September 11, 2020
Today marks the 19th anniversary of the 9/11 assault on our nation. Many of us who are old enough to remember the events unfolding live remember exactly where we were with each developing moment. Everyone’s lives changed that day no matter where we lived. Life was simply not going to be the same from that point forward.
Although the devastation of 9/11 was immediate, the aftereffects have continued until today. To paraphrase author John Maxwell’s famous quote, although change is inevitable, how we respond to change is personal.
And so in honor of all those whose lives were ended much too soon, I share the following blessing. May we cleave to the memories of all those whose lives were taken when these horrific events took place, as well as all those lives lost in the subsequent days and years because of the mental anguish, physical toll, and deadly aftereffects. May their memory be a blessing to all.
Which leads me to this week’s double Torah portion, Nitzavim-Vayelech, we are told to, “Be strong and courageous! Neither fear, nor be dismayed from [our enemies].” (Deut. 31:6) In reading these affirming words, we are provided the support to know that when times are tough we can be strong because we are one nation, with one vision, under the protection of our one G-d.
However, under closer scrutiny, this text is even more revealing. G-d would not be urging us to be strong if G-d did not know that our instinct would be to be fearful. If fear would not be our inclination, then G-d’s words would be unnecessary.
Change brings about anxiety, fear, concern, and many other feelings of doubt and trepidation. How we react to these feelings is key in how to move forward. We grow from the pain by acknowledging its presence and still forging ahead.
This week I am so very proud to be highlighting another key community agency, our very special Jewish Family Service San Antonio (JFS). When COVID-19 took hold in San Antonio, the Jewish Federation was able to immediately help fund a critical shift for JFS from meeting the needs of its clients in person to virtual counseling.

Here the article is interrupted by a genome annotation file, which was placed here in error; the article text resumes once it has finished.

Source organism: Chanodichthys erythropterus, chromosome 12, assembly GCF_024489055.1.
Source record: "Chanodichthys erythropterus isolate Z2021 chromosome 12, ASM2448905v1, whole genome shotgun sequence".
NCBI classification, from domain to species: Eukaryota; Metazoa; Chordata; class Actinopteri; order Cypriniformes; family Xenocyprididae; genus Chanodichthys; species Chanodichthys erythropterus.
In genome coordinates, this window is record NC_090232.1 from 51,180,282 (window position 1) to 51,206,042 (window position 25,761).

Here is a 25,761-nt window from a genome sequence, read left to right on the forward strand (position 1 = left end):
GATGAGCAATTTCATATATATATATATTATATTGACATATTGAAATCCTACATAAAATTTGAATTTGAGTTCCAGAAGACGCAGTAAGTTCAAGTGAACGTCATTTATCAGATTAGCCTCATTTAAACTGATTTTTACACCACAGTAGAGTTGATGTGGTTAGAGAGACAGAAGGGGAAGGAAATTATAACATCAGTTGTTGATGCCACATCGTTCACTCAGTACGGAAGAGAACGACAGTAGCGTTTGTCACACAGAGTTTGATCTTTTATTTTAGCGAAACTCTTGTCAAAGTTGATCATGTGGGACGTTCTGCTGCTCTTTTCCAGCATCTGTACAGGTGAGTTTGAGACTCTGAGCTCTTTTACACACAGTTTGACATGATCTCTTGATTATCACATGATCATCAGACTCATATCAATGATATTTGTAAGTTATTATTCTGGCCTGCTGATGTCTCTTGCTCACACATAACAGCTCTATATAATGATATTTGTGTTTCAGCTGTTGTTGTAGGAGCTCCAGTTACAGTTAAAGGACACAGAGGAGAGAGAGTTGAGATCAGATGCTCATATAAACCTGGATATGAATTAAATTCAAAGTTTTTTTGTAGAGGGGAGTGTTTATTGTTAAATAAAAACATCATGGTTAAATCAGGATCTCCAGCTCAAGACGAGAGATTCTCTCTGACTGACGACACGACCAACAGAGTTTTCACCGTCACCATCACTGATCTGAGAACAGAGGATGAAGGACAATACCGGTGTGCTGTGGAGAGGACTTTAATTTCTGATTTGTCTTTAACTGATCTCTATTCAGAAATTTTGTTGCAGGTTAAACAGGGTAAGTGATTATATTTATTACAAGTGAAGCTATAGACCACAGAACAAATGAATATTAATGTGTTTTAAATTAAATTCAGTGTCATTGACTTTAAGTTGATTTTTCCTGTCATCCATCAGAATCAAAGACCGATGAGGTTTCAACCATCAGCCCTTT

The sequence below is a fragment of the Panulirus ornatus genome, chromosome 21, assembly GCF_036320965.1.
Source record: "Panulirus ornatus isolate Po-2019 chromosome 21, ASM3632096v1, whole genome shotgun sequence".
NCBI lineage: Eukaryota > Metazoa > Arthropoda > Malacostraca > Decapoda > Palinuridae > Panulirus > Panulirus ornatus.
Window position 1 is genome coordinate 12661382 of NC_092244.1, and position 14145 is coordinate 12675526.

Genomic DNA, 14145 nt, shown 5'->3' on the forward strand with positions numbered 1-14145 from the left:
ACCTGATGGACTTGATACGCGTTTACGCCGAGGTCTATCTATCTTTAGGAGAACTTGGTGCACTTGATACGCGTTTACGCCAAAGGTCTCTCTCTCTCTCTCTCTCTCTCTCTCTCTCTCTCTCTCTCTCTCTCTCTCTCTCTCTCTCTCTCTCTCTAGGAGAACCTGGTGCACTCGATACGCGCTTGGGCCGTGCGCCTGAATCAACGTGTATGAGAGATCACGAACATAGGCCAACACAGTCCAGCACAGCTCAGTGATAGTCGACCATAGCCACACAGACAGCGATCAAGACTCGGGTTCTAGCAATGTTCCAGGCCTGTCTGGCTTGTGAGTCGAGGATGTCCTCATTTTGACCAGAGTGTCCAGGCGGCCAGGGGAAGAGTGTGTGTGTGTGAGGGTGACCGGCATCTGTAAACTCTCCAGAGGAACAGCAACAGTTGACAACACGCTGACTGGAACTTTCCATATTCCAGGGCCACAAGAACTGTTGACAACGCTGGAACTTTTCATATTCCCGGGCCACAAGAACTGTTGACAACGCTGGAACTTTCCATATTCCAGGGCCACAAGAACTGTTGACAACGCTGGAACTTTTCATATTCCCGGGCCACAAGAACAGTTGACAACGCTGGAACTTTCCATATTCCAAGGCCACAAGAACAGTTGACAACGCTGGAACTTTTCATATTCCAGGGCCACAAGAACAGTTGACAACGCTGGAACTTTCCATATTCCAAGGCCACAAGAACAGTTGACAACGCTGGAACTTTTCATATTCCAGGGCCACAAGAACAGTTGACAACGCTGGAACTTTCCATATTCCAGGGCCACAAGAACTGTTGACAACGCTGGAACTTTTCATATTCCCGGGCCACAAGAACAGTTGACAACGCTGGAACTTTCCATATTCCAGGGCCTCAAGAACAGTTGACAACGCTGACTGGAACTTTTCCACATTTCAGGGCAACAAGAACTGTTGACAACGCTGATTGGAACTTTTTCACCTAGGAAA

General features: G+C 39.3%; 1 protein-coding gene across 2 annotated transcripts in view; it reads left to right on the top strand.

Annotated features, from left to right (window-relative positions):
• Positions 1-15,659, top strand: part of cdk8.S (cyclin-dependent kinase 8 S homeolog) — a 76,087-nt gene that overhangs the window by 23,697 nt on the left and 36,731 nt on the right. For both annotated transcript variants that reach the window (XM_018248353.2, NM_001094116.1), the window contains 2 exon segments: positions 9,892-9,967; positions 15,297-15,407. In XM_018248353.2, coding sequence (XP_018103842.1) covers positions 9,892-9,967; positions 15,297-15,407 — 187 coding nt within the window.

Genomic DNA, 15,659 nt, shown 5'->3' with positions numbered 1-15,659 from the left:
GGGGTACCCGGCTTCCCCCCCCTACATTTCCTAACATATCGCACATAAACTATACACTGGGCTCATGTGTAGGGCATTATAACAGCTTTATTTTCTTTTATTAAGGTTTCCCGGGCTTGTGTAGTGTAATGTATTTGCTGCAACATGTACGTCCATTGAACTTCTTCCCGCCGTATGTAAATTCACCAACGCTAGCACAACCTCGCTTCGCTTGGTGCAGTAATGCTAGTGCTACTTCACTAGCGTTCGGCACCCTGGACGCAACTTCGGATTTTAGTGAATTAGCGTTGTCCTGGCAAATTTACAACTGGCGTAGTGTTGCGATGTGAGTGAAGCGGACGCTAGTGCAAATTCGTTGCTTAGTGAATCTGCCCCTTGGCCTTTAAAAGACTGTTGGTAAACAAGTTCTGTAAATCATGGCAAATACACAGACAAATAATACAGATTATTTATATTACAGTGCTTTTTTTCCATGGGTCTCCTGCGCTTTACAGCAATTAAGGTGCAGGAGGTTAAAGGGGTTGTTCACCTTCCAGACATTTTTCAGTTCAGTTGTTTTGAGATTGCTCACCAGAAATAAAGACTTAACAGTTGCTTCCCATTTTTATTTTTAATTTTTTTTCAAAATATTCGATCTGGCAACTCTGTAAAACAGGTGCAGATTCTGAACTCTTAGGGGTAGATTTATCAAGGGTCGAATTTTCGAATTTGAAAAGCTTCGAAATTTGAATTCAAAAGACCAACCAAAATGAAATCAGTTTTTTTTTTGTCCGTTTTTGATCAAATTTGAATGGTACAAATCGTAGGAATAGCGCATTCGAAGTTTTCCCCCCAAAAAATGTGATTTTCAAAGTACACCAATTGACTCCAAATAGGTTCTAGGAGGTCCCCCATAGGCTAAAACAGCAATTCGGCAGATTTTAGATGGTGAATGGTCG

This instant shift in how JFS served its clients helped them seamlessly continue to provide critical mental health services to those in greatest need. Our community is very fortunate to be able to offer these, never to be taken for granted, services.
But helping the community does not stop with one infusion of funds. Being able to provide emergency funding for our community agencies is only part of the mission. The Jewish Federation is here because of our community’s generosity and dedication.
Federation’s Annual Campaign is essential for supporting our community’s growth, fighting acts of anti-Semitism, meeting the needs of those in greatest despair, and planning for our collective future.
I look forward to sharing more celebration with you next week on Wednesday, September 16th at 12:30 pm at the Communal Kvell. Register at this link and tune in as we join our national Jewish community to celebrate with music, celebrities, and the stories of our impact over this trying year.
The Jewish Federation is
HERE for You.
HERE for Our Community.
HERE for Our Future.